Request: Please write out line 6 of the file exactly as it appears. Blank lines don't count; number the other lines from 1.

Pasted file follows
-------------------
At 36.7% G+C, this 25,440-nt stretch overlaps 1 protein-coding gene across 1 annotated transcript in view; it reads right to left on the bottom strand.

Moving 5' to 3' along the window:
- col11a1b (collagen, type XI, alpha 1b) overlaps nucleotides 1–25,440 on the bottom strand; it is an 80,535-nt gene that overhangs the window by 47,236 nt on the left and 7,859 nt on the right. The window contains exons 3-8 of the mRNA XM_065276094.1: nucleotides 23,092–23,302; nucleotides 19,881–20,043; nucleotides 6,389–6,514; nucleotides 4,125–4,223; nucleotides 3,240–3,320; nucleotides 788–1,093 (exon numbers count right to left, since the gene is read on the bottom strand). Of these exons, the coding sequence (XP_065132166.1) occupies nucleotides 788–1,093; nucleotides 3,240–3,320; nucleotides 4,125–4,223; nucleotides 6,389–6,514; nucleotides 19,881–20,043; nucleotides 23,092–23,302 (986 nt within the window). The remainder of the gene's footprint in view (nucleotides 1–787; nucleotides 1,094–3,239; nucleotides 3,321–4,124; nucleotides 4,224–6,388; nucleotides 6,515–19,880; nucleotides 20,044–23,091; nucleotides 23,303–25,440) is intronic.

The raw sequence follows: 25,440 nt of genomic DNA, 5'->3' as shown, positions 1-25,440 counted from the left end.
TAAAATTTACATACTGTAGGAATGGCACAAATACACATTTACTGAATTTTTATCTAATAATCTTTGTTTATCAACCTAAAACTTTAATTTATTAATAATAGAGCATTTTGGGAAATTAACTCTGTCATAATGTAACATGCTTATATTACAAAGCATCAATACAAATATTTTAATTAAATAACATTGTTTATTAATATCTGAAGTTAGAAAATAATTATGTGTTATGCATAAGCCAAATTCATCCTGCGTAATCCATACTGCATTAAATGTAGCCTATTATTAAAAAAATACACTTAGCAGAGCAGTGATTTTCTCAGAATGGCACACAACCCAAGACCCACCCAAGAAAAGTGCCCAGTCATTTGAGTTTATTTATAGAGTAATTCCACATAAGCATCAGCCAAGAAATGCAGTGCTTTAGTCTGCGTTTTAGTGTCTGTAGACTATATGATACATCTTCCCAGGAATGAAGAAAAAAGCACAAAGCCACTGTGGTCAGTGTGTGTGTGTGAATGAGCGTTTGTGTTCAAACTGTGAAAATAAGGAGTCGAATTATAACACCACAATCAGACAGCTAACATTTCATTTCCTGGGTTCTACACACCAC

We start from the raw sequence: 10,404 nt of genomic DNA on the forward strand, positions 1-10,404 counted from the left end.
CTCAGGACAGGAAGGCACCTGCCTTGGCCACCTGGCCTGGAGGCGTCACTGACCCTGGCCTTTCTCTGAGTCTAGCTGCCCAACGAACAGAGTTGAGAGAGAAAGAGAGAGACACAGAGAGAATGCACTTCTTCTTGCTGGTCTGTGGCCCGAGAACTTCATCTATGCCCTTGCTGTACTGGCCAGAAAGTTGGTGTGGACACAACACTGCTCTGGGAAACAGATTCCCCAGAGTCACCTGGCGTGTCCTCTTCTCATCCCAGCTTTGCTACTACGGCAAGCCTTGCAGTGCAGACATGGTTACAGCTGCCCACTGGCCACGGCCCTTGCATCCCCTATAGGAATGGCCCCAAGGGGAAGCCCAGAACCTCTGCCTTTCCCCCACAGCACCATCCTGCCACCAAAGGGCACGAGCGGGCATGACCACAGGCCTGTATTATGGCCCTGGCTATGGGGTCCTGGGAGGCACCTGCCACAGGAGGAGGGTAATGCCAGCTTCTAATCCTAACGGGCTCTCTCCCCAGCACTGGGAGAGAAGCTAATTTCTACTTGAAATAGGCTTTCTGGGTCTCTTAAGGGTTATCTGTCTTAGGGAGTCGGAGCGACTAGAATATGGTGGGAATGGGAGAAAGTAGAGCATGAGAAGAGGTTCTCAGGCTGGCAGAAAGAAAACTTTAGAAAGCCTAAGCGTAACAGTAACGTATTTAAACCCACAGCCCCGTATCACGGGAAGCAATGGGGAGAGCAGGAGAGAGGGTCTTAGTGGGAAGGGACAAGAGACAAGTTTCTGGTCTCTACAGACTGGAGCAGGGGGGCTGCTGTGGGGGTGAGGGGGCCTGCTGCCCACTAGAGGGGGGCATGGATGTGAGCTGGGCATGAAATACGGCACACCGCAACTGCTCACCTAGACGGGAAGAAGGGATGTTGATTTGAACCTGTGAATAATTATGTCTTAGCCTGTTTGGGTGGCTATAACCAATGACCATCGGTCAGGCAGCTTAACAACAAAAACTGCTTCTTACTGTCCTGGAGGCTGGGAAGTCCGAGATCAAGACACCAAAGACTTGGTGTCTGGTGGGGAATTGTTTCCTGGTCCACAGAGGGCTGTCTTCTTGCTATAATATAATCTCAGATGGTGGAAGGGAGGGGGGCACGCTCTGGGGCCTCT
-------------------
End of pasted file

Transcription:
We start from the raw sequence: 10,404 nt of genomic DNA on the forward strand, positions 1-10,404 counted from the left end.